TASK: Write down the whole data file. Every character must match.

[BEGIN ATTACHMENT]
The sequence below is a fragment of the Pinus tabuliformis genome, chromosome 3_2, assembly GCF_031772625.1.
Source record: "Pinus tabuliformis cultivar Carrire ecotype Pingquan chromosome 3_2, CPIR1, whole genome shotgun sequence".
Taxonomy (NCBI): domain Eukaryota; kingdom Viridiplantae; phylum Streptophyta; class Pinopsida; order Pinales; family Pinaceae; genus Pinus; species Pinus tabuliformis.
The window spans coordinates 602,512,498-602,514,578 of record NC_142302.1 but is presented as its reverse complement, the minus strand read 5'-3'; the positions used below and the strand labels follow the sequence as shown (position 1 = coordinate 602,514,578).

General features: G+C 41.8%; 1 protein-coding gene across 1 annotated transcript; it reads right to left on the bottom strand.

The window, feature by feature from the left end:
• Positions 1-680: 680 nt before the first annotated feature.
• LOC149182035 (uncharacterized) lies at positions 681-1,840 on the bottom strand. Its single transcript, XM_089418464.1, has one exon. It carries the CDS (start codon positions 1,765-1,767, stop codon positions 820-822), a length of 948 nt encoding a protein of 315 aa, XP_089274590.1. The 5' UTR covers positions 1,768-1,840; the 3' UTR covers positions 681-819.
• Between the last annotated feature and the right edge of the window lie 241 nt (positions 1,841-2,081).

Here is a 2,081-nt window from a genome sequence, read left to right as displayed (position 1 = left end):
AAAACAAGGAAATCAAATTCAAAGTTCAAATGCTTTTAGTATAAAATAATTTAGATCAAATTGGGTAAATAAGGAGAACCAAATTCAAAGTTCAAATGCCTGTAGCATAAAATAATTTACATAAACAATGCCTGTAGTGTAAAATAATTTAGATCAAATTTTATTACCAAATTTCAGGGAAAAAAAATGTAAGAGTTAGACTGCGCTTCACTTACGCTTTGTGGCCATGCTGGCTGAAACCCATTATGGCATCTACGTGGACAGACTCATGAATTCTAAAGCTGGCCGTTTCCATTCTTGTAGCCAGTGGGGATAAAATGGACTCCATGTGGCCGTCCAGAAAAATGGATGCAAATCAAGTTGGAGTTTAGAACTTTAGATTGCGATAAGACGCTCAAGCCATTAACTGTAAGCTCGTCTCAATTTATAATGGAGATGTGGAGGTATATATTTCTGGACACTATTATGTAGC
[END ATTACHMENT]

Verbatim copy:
The sequence below is a fragment of the Pinus tabuliformis genome, chromosome 3_2, assembly GCF_031772625.1.
Source record: "Pinus tabuliformis cultivar Carrire ecotype Pingquan chromosome 3_2, CPIR1, whole genome shotgun sequence".
Taxonomy (NCBI): domain Eukaryota; kingdom Viridiplantae; phylum Streptophyta; class Pinopsida; order Pinales; family Pinaceae; genus Pinus; species Pinus tabuliformis.
The window spans coordinates 602,512,498-602,514,578 of record NC_142302.1 but is presented as its reverse complement, the minus strand read 5'-3'; the positions used below and the strand labels follow the sequence as shown (position 1 = coordinate 602,514,578).

General features: G+C 41.8%; 1 protein-coding gene across 1 annotated transcript; it reads right to left on the bottom strand.

The window, feature by feature from the left end:
• Positions 1-680: 680 nt before the first annotated feature.
• LOC149182035 (uncharacterized) lies at positions 681-1,840 on the bottom strand. Its single transcript, XM_089418464.1, has one exon. It carries the CDS (start codon positions 1,765-1,767, stop codon positions 820-822), a length of 948 nt encoding a protein of 315 aa, XP_089274590.1. The 5' UTR covers positions 1,768-1,840; the 3' UTR covers positions 681-819.
• Between the last annotated feature and the right edge of the window lie 241 nt (positions 1,841-2,081).

Here is a 2,081-nt window from a genome sequence, read left to right as displayed (position 1 = left end):
AAAACAAGGAAATCAAATTCAAAGTTCAAATGCTTTTAGTATAAAATAATTTAGATCAAATTGGGTAAATAAGGAGAACCAAATTCAAAGTTCAAATGCCTGTAGCATAAAATAATTTACATAAACAATGCCTGTAGTGTAAAATAATTTAGATCAAATTTTATTACCAAATTTCAGGGAAAAAAAATGTAAGAGTTAGACTGCGCTTCACTTACGCTTTGTGGCCATGCTGGCTGAAACCCATTATGGCATCTACGTGGACAGACTCATGAATTCTAAAGCTGGCCGTTTCCATTCTTGTAGCCAGTGGGGATAAAATGGACTCCATGTGGCCGTCCAGAAAAATGGATGCAAATCAAGTTGGAGTTTAGAACTTTAGATTGCGATAAGACGCTCAAGCCATTAACTGTAAGCTCGTCTCAATTTATAATGGAGATGTGGAGGTATATATTTCTGGACACTATTATGTAGC